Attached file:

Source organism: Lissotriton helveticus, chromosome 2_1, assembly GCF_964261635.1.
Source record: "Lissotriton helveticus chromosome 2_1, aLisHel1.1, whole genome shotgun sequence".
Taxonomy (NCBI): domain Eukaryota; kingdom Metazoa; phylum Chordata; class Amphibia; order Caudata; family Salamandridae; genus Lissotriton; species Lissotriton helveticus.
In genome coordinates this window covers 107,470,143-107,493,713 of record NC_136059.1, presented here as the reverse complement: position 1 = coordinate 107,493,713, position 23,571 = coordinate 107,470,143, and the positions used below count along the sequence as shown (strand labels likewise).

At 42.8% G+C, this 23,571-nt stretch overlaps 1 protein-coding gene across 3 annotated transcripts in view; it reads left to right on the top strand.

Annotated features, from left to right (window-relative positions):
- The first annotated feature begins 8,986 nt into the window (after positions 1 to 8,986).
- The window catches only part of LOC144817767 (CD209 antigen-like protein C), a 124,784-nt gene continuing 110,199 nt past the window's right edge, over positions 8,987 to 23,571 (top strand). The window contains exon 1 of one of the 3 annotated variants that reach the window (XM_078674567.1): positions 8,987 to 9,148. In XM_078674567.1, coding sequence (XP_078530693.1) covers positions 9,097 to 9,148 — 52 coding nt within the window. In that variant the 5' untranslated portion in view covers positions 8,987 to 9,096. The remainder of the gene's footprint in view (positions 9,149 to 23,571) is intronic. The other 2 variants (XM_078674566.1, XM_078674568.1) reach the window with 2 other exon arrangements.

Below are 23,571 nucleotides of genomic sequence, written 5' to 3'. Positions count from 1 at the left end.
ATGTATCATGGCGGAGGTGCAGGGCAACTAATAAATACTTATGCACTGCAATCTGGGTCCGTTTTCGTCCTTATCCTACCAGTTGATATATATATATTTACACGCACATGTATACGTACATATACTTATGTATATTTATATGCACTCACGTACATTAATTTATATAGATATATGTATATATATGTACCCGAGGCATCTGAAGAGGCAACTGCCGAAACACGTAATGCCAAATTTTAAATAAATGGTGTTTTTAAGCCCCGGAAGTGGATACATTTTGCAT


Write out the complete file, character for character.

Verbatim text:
Source organism: Lissotriton helveticus, chromosome 2_1, assembly GCF_964261635.1.
Source record: "Lissotriton helveticus chromosome 2_1, aLisHel1.1, whole genome shotgun sequence".
Taxonomy (NCBI): domain Eukaryota; kingdom Metazoa; phylum Chordata; class Amphibia; order Caudata; family Salamandridae; genus Lissotriton; species Lissotriton helveticus.
In genome coordinates this window covers 107,470,143-107,493,713 of record NC_136059.1, presented here as the reverse complement: position 1 = coordinate 107,493,713, position 23,571 = coordinate 107,470,143, and the positions used below count along the sequence as shown (strand labels likewise).

At 42.8% G+C, this 23,571-nt stretch overlaps 1 protein-coding gene across 3 annotated transcripts in view; it reads left to right on the top strand.

Annotated features, from left to right (window-relative positions):
- The first annotated feature begins 8,986 nt into the window (after positions 1 to 8,986).
- The window catches only part of LOC144817767 (CD209 antigen-like protein C), a 124,784-nt gene continuing 110,199 nt past the window's right edge, over positions 8,987 to 23,571 (top strand). The window contains exon 1 of one of the 3 annotated variants that reach the window (XM_078674567.1): positions 8,987 to 9,148. In XM_078674567.1, coding sequence (XP_078530693.1) covers positions 9,097 to 9,148 — 52 coding nt within the window. In that variant the 5' untranslated portion in view covers positions 8,987 to 9,096. The remainder of the gene's footprint in view (positions 9,149 to 23,571) is intronic. The other 2 variants (XM_078674566.1, XM_078674568.1) reach the window with 2 other exon arrangements.

Below are 23,571 nucleotides of genomic sequence, written 5' to 3'. Positions count from 1 at the left end.
ATGTATCATGGCGGAGGTGCAGGGCAACTAATAAATACTTATGCACTGCAATCTGGGTCCGTTTTCGTCCTTATCCTACCAGTTGATATATATATATTTACACGCACATGTATACGTACATATACTTATGTATATTTATATGCACTCACGTACATTAATTTATATAGATATATGTATATATATGTACCCGAGGCATCTGAAGAGGCAACTGCCGAAACACGTAATGCCAAATTTTAAATAAATGGTGTTTTTAAGCCCCGGAAGTGGATACATTTTGCAT